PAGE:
The recent death of Wangari Maathai, Nobel Peace Prize winner and founder of the Green Belt Movement gives us the opportunity to reflect on her inspiring story but also consider how her influence on the environmental agenda in Africa has shaped the political landscape of our world today. Born in a small village in Kenya in 1940, then part of the British Empire, Maathai was educated around the world, in America and Germany and Kenya, before embarking on a successful political career. Her unique insight was that Keyna, and other developing countries, would be better off if economic and social progress went hand in hand with environmental protection.
The Green Belt Movement was set up by Maathai in 1977 in what began as a grassroots tree planning program to address the issues of soil erosion, deforestation, a lack of water, and became a means of empowerment for women and a green voice and ethos for developing nations. The green belt movement has remained an influential and important NGO to this date. Its website details that more than 40 million trees have been planted across Africa helping reduce soil erosion in critical watershed areas, vast areas of biodiversity rich forest has been protected and even restored, whilst thousands of women and their families have been empowered to stand up for their rights.
The Green Belt Movement is increasingly welcome in a world where developing countries are attempting to bridge the gap between developed countries, often in the least sustainable and resource intensive way. With the developed world’s history littered with intensive industrialisation and resource use, the environmental agenda that the global community puts on these countries could be viewed as westernised. The Green Belt Movement represents a home-grown attempt to address these issues in an appropriate manner.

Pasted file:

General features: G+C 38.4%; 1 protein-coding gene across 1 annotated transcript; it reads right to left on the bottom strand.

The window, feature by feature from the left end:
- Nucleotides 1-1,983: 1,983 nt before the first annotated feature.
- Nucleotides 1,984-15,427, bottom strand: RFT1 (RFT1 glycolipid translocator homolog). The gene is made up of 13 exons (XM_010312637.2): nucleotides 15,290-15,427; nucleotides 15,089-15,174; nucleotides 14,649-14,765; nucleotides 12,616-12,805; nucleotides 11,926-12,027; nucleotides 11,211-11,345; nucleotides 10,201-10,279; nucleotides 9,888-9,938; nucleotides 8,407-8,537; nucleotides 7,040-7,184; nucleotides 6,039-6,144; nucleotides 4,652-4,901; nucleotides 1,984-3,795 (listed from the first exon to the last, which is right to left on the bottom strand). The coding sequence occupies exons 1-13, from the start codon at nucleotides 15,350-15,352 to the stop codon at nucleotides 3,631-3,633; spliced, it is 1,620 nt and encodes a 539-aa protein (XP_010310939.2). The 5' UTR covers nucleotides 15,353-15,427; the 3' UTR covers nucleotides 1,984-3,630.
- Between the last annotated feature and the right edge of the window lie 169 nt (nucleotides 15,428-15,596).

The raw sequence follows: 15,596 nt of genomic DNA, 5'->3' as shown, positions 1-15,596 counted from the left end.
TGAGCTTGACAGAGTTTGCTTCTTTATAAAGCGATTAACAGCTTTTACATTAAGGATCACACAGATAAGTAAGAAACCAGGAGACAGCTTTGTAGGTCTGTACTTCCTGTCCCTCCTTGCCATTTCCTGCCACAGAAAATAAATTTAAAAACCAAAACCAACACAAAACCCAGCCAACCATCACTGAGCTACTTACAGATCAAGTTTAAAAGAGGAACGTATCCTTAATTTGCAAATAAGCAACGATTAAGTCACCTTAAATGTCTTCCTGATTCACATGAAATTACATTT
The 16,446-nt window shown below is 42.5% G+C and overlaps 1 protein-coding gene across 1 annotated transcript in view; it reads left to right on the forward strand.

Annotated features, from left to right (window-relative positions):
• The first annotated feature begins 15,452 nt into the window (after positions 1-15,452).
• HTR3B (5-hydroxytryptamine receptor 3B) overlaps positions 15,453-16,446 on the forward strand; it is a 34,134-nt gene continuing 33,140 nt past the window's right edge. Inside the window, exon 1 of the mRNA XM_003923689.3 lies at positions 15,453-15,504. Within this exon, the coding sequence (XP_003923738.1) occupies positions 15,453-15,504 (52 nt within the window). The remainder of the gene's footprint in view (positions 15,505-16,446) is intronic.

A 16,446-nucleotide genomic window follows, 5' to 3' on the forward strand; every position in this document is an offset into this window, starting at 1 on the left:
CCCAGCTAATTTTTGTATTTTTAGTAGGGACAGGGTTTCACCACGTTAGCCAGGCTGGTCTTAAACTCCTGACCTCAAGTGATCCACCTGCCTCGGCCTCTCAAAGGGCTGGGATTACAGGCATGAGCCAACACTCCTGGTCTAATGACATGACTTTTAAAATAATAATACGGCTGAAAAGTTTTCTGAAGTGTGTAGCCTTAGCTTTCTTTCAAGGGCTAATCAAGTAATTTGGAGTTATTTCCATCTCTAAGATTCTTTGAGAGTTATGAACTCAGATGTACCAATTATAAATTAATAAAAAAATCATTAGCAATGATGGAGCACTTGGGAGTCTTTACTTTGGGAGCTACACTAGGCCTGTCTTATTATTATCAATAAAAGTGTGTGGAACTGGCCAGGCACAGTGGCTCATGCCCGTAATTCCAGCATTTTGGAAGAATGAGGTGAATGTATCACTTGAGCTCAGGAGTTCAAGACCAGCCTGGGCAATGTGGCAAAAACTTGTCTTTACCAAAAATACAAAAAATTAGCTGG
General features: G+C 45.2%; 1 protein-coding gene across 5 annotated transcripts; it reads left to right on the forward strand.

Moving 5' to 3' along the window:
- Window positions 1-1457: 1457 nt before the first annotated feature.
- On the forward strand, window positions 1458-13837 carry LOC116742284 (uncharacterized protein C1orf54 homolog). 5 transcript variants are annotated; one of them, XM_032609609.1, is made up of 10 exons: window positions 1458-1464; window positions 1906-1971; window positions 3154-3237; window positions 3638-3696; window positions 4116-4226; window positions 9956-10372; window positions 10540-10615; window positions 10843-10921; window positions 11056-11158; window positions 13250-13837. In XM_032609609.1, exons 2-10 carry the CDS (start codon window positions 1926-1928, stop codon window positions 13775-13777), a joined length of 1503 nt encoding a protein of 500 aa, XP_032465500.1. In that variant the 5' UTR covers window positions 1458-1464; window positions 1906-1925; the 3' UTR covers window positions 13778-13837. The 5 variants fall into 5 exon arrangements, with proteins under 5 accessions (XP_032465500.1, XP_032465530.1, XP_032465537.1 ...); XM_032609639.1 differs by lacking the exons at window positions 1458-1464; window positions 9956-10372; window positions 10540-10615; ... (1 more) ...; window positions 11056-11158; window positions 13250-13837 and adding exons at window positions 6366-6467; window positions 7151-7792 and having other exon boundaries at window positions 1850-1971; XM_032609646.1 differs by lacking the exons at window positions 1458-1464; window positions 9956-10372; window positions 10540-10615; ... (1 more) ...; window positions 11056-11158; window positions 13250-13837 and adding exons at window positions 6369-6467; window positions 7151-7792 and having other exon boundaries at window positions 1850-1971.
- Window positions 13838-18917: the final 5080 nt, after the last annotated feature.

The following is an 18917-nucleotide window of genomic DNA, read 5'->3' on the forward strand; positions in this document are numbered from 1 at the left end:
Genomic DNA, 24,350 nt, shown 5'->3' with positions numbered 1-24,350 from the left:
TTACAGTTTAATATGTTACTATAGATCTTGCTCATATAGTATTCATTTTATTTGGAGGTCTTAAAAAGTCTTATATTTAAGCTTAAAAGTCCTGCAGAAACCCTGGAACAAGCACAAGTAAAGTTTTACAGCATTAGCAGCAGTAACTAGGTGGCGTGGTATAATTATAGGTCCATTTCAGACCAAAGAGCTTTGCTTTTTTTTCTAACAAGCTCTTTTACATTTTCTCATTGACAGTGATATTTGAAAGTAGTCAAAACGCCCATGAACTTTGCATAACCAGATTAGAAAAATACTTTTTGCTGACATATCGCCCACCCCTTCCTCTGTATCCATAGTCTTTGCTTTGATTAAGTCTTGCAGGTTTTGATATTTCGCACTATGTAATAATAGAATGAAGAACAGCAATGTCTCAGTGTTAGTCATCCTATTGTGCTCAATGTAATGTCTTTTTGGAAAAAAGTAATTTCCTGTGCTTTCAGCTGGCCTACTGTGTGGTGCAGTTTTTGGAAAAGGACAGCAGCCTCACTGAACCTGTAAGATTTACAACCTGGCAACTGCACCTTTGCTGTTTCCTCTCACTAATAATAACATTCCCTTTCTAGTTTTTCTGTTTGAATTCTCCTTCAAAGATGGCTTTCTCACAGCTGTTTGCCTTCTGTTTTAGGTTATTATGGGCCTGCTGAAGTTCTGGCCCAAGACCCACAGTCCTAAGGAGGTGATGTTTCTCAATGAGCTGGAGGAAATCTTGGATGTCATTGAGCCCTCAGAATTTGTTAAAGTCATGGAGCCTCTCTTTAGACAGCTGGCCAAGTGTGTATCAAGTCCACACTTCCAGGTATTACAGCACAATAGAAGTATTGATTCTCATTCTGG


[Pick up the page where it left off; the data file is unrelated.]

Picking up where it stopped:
The Green Belt Movement is now well established and renowned, working in six principal areas, known as “core programs”:
- Advocacy & Networking
- Civic & Environmental Education
- Environmental Conservation/Tree Planting
- Green Belt Safaris (GBS)
- Pan African Training Workshops; and
- Women for Change (capacity building)
The movement has succeeded in achieving many of the goals it set out to meet. Environmental protection achieved through tree planting, soil conservation, sustainable management of the local environment and economy and the protection and boosting of local livelihoods. In addition to helping local women to generate their own incomes through such ventures as seed sales, the Movement has succeeded in educating thousands of low-income women about forestry and has created around 3,000 jobs.